September 29, 1998


Jeff Hawkins became something of a legend in the computer industry by designing the PalmPilot, which became a sensation when it hit the market in 1996. At a time when PCs and software were steadily becoming more complex, the PalmPilot turned the model on its head by limiting itself to a few functions, which it did very well. This summer, Hawkins left the Palm Computing division of 3Com Corp. to start a company that will develop new products based on the Palm platform (see BW Enterprise Online, 8/28/98/, "After the PalmPilot, What Do You Do for an Encore?"). Here, Hawkins offers his thoughts on design in response to the Sept. 28 Technology & You column on IBM researcher Clare-Marie Karat's proposed User's Bill of Rights.

It is amazing that the emblem of the Information Age, the Windows PC, is so fault-ridden, confusing, and frustrating to use. I design computers for a living, but I still find my Windows PC crashing several times a week and doing weird things that I don't understand. I shudder to think what it is like for nontechnologists.

The computer industry is mostly to blame for this failure. Consumers also deserve some of the blame. An analogy can be made with airline service. Everyone complains about airline food and tightly packed seats. However, it has been shown time and time again that people buy the lowest priced tickets. They aren't willing to pay slightly more for better service. Windows-based PCs are inexpensive, and that's why people buy them. The Macintosh was a better product but more expensive.

The way out of this mess is to design more reliable, easier-to-use products that cost less, not more. This is what I attempted when I designed the PalmPilot. The PalmPilot has succeeded because it reliably does what it claims to do, is relatively easy to use, and is relatively inexpensive. Here are some of the rules I use when designing.

1. Eliminate options. Often, engineers and designers can't agree on the best way to perform a task. When this happens, their first tendency is to make it an option, allowing both methods. An example of this is the "overstrike" and "insert" modes for entering text from a keyboard. How many times have users accidentally hit the "Insert" key and not have a clue why text starts disappearing as they type! An abundance of preferences and options makes great feature lists on packages, but these "features" are confusing to users and rarely used. Good design is like good editing, eliminate the extraneous, leave only the essential. It is difficult to do.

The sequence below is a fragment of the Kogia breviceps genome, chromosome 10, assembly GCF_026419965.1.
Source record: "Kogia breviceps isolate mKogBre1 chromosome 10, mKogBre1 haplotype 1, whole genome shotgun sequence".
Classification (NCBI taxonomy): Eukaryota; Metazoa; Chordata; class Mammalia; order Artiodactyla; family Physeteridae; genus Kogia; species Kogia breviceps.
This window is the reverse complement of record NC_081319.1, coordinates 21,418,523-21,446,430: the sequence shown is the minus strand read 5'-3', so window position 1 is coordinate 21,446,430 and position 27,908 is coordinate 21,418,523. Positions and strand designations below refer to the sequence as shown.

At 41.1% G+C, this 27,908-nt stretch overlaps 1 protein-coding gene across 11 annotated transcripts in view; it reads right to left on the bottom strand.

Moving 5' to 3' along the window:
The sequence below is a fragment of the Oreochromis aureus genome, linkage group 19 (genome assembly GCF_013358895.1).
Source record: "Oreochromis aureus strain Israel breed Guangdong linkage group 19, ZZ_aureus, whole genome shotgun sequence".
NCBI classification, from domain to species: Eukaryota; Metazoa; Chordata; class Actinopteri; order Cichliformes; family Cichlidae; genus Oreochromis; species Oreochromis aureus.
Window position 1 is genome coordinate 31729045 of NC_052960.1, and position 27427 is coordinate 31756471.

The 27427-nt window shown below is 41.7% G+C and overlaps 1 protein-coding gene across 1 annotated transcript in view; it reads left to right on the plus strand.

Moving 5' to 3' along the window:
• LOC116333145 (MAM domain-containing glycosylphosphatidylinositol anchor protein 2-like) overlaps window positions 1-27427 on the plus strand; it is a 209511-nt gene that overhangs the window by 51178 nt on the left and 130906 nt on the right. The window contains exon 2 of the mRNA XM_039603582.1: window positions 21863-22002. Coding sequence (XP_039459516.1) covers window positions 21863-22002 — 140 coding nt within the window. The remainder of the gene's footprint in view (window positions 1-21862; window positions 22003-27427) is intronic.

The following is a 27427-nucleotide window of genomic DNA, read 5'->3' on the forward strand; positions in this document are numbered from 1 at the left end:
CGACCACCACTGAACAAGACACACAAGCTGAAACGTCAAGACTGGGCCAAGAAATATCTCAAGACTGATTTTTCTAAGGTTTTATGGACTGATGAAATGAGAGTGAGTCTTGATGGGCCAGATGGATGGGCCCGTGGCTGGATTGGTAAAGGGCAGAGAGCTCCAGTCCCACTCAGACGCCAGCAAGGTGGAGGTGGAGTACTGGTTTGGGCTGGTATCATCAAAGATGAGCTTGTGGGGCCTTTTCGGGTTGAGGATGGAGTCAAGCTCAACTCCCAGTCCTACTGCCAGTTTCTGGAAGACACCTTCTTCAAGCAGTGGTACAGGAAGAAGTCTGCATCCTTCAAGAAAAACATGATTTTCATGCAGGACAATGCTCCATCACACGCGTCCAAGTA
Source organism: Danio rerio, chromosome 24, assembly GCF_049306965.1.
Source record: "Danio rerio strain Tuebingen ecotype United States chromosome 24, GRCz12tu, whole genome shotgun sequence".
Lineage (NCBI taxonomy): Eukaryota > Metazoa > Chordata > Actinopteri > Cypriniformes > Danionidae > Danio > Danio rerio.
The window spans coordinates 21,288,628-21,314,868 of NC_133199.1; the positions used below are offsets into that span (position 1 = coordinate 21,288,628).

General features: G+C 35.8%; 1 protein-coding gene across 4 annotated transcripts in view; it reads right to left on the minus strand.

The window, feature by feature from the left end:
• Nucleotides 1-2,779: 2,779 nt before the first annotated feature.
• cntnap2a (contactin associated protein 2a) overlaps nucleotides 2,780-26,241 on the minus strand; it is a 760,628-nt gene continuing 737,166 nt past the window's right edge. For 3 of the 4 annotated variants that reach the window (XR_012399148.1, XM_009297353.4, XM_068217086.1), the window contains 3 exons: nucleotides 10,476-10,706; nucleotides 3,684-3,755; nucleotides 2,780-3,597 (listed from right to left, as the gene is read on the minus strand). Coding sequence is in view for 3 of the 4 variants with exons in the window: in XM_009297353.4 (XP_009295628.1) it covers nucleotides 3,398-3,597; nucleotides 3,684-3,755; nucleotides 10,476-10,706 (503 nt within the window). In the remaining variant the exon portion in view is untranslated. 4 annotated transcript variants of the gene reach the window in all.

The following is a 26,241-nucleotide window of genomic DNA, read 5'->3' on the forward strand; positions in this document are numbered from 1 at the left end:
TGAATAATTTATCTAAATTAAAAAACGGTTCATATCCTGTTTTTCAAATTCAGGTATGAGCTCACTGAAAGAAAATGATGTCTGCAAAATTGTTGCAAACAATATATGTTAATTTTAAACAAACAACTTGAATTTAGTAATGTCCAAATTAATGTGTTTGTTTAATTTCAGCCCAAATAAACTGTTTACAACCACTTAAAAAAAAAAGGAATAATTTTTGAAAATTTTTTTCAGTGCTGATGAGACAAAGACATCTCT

2. No waiting. I banished the hourglass "wait" cursor. PalmOS doesn't have one. If we found an operation took too much time we either eliminated the feature, redesigned it, or solved the problem a different way so the user doesn't have to wait for common operations. It is better not to do something than to do it poorly.

3. Underpromise, overdeliver. It's tempting to tout all the capabilities of your product, no matter how marginal. Users are happier to find that a product reliably does what it promised -- and then discover that the product does more than expected. If their expectations are set high, they will only be disappointed.

4. Eliminate errors and error messages. It would be welcome if all error messages were comprehensible and explained in detail, but that treats only the symptom. The real challenge is to eliminate errors in the first place. Although not completely possible, it's surprising how much can be done. Better design and more thorough testing go a long way. Whenever possible, I would dictate that no error message will appear and that the system should do the best it can to recover from a problem. After all, if users cannot understand an error message or cannot do anything about the error, why bother showing it to them? A meaningless and cryptic message is worse than none at all.

Twenty years ago, Japanese car manufacturers introduced more reliable and less expensive cars. This forced U.S. auto makers to improve their quality. The same will eventually happen in the personal computer market. Less expensive and more reliable products like the PalmPilot will eventually force Microsoft and PC makers to improve. But as we saw with Detroit, don't expect it to happen overnight.

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